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Kang-min Liu
Kang-min Liu

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CPAN Release of TooMuchCode 0.17

Perl::Critic::TooMuchCode is a set of policy addons that generally checks for dead code or redundant code.

I feel grateful that this small project starts to draw some attention and endorsement and now it is receiving pull-requests from the Perl/CPAN community.

In version 0.17 we improved the policy ProhibitDuplicateLiteral and now it we can whitelist strings and numbers in configurations. If you somehow really need to use number 42 and "forty two" literally in the code many times, you list them in .perlcriticrc:

[TooMuchCode::ProhibitDuplicateLiteral]
whitelist = "forty two" 42
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Thanks to @ferki from project Rex!

Rex is an automation framework, or remote-execution framework. In a sense, similar to Ansible. It's a simple way of telling machine what to do, with some code named Rexfile -- a task manifest. which is also perl code. Within which you'd repeat some strings literally such as:

service 'apache2',  ensure => 'started';
service 'mysql',    ensure => 'started';
service 'memcached, ensure => 'started';
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... and that is OK. Because those manifests should be direct instead of indirect/abstract with the use of variables / constants to just hold the string 'started'. Doing such is an unnecessary level of indirection since the purpose of task manifests is to tell machine what to do and we do not want to make human readers read twice just to understand what those statement means. After all, repeatition by itself isn't necessarily the problem.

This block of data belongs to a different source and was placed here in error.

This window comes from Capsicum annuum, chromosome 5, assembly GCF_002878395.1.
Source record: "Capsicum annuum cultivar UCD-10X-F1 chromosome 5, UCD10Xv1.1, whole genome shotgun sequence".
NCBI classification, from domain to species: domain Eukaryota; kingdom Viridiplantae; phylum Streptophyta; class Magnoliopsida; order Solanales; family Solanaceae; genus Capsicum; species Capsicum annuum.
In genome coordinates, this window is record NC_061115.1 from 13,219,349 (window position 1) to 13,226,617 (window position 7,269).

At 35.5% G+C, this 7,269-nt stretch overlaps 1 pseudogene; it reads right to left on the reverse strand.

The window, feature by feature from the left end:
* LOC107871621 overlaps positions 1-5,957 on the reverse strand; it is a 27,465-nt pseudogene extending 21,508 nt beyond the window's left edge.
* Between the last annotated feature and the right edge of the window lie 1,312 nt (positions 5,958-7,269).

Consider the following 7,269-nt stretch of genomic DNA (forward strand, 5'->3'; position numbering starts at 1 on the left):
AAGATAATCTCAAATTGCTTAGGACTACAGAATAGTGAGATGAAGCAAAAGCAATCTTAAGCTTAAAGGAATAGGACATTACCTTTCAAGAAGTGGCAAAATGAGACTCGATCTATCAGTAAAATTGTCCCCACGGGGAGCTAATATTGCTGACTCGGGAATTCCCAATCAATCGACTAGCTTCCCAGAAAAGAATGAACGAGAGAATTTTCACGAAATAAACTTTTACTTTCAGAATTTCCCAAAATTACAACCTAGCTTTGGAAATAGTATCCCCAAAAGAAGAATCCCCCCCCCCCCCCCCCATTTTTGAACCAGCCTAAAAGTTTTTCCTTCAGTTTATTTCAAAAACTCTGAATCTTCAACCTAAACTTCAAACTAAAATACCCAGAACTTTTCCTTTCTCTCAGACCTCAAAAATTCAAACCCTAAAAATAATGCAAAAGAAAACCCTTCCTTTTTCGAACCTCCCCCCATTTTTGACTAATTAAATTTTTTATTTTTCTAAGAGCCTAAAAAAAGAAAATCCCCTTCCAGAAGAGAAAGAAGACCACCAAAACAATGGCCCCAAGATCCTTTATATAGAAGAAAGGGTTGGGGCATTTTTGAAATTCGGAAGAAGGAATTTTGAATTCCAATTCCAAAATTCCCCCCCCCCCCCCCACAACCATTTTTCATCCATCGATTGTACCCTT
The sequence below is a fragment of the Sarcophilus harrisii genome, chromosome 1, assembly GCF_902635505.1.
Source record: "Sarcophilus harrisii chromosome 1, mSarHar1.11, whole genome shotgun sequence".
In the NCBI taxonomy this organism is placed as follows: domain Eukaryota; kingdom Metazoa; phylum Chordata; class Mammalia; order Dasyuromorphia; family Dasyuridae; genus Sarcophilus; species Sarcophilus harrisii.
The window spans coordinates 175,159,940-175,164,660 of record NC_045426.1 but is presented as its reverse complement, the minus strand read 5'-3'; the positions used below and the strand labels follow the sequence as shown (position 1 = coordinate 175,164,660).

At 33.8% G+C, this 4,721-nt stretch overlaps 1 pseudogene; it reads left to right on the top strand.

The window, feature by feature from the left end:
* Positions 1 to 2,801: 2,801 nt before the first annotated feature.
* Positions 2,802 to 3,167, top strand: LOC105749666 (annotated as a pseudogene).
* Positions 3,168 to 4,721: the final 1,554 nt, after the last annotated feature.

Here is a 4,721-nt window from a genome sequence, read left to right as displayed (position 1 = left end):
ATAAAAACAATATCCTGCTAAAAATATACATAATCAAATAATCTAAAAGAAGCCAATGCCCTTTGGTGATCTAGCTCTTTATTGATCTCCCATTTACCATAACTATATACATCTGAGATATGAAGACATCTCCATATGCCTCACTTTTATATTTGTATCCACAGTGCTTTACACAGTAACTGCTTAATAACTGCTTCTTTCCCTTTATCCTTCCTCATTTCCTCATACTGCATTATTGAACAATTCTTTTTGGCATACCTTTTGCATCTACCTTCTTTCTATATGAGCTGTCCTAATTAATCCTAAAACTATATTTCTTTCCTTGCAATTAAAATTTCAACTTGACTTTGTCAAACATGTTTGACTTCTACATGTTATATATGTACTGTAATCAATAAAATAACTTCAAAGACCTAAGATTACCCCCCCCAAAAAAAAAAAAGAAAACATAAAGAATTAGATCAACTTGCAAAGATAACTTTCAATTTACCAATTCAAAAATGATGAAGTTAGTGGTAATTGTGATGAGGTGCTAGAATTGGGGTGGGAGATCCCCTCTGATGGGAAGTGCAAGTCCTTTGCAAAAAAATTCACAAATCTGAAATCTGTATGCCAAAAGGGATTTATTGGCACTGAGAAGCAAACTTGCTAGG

Well, apparently in the context of coding Rexfile, some repetition are allowed. In general, perhaps repetition are OK in any DSL code. DSL itself already reduce some repetition by hiding the details and DSL keywords tends to be high-level constructs that are designed to be easily understandable for human readers. Repetition of DSL keywords almost never leads to be unreadable or "bad small".

I might have repeated the word "repetition" too many times.


Originally posted at: gugod's blog -- CPAN Release of TooMuchCode 0.17

Discussion (3)

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averageguy profile image
Jim

Might be picky but I think you need to review this statement "... read twice before they can understand what it really means, the is a problem." perhaps you mean "...that is a problem." I would ignore this except that I suspect non English speakers might be confused since there appears to be a number of ESOL folks in this group.

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Kang-min Liu Author

Thanks for being picky and bothered to reply!

I rephrased that last sentence to better summarize the paragrph. Usually I read my posts twice before publish them, but doing so never make "weird things" disappear.

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averageguy profile image
Jim

I think we all suffer from that. It's probably because we see what we meant, not what we wrote.